Six Steps To Starting Your Own Catering Business

by Travis Pizel · 6 comments

I’ve been working at my BBQ skills for several years now, using my friends and family as taste testers. They’re always impressed with how the food turns out, and frequently tells me to start a BBQ catering business. Making great BBQ is something I enjoy doing, and I could make money doing it. Through a bit of investigation, and talking to someone that has gone through the process, I compiled the key steps I would need to follow to start my own BBQ catering business.

Become A Certified Food Manager

First, I will need to take a class to learn how to safely handle food and become a certified food manager (CFM). Classes are offered around the state throughout the year. The cost varies by the service offering the class, but they are about $150 on average. Upon completion of the full day class, I will submit an application to the state for my CFM certificate along with another $45.


When starting a business, it’s wise to separate the business from your personal life. By registering the business as an LLC (Limited Liability Company), I would limit my personal liability in case someone gets sick eating my food and decides to sue. Registering my business online as an LLC would carry a $45 annual fee.

Buy Liability Insurance

To protect my business against lawsuits, I’ll want to purchase liability insurance. A ballpark figure for a small business with myself as the only employee is between $500 and $900 annually.

Commercial Kitchen

All food served as part of a catering business must be prepared in a commercial kitchen in the state of Minnesota. This is the largest stumbling block for most people looking to start their own food industry business. The kitchen must comply with all state commercial building codes, and must be inspected and certified as a commercial kitchen. It cannot be the kitchen in my home. It can be in part of the same physical structure, but the space cannot be in the same living space (room). Most people look for a kitchen already setup to rent, or they find a church that has a certified commercial kitchen and work out a deal for use of their facilities.  Whether I’m renting an existing facility, or building my own, acquiring use of a commercial kitchen is likely the most expensive part of this venture.

Catering Equipment

I will also need all the equipment to transport and serve food at the right temperatures, hot or cold. I talked to someone that has aspirations of being a licensed BBQ caterer who spent nearly $1,500 to buy everything needed to do buffet parties of 200-300 people.

Catering License

Once I believe I have everything in place, it’s time to get my caterer’s license. Who issues this license depends upon your state and local laws. In Minnesota, I would get my license from my county and year round operation will cost me about $700. This is also where my state health department will get involved to inspect the kitchen I’m using as well as my catering equipment.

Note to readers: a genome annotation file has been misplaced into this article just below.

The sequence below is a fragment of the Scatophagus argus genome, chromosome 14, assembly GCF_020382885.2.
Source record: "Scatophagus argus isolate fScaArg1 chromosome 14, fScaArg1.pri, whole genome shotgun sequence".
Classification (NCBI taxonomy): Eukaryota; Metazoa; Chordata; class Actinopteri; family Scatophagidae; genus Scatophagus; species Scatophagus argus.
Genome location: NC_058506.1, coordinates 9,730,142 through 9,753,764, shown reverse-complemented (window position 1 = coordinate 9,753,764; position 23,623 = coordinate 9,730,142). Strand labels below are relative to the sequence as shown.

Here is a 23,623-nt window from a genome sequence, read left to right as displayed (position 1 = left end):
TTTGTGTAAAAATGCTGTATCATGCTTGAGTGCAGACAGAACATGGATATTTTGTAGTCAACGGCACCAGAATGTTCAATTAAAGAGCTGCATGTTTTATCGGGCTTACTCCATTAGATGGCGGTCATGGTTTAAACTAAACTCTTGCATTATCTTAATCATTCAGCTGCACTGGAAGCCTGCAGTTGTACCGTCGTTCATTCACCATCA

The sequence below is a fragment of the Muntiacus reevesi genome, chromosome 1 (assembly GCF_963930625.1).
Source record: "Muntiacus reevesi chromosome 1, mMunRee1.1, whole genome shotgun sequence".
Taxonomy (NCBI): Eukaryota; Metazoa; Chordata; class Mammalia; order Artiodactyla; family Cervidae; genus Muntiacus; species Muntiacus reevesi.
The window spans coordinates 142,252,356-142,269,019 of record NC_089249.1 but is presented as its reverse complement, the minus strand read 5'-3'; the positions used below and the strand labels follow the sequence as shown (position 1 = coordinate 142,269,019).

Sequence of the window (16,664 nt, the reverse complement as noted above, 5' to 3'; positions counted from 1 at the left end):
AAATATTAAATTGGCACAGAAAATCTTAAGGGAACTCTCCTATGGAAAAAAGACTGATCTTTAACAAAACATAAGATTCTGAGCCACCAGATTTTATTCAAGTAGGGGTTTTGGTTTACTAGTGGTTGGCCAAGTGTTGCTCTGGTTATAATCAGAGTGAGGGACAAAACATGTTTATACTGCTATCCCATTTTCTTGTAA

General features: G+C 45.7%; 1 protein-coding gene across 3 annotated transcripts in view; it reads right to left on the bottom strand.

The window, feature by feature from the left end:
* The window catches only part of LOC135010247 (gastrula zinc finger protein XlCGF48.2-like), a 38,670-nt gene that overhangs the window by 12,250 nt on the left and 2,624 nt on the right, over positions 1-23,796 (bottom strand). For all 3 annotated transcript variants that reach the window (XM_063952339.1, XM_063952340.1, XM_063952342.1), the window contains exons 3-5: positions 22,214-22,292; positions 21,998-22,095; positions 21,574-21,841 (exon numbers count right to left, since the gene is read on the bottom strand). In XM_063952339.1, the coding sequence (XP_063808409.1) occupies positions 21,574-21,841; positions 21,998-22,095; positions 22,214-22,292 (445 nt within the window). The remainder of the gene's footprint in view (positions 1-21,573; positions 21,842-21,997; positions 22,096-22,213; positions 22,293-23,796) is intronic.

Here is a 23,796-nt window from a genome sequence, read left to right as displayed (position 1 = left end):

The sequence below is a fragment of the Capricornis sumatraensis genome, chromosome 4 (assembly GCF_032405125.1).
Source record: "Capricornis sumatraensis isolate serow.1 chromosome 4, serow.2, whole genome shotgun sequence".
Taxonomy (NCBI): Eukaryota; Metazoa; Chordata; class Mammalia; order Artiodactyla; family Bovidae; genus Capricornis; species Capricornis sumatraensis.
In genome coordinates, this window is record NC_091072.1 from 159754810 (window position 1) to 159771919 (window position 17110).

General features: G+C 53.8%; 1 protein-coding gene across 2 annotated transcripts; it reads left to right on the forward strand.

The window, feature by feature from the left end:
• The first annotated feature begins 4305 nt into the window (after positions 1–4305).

Expenses Of Starting Business:

  • Certified Food Manager Certification (class + certificate): $195
  • LLC Registration: $45
  • Insurance (low end): $500
  • Equipment: $1,500
  • Catering License: $700

Total : $2,940

I would need close to $3,000, and that’s not including the variable cost of finding a commercial kitchen to rent.

There are a lot of things that need to be done to start a food catering business. It’s not as easy as just packaging the delicious BBQ I make in my backyard for sale. My state is known for having some of the most stringent requirements, but the process is likely very similar in other states. But if you believe in your product, you can use this as an outline, research and follow your state’s requirements and you’ll be on your way to building a successful food catering business!

Have you started your own food industry business? What was your experience?

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  • Tamar says:

    Starting a business can be daunting if one thinks of all the costs involved…I am doing great but I can’t yet afford to buy catering equipment so we rent out every time we have an even to cater for. This way it saves us a lot of costs and with every even we get to make extra to save for our own catering equipment one day.

  • Mr. Ging says:

    I’ve recently been looking into the requirements for something similar in California. Here, you can’t even store the materials in your home, you must rent cabinet space in the commercial kitchen, or somewhere; or just buy exactly what you need immediately prior to going to the kitchen. I’ve found that regulations vary from county to county as well. Some states have a cottage law that allows small operations to make food in the home, but not CA.

    Have you looked at the checklist the inspector will use for the inspection before granting the catering license? The one I saw for setting up a booth (at a fair, farmers market, etc.) required a handwashing station (no, instant hand sanitizer does not qualify), and other things you might not realize they’re looking for. It helps inform your equipment needs and budget.
    Have fun and best of luck 🙂

    • I did see the checklist, and I remember seeing the handwashing station for my state as well. There’s also water disposal requirements and a whole other host of things that sounds bad, but it’s just a matter of pounding through them. There’s a lot to think about, but it can be done!

  • MrRicket says:

    I’m hungry now 😛 Good luck with your business!


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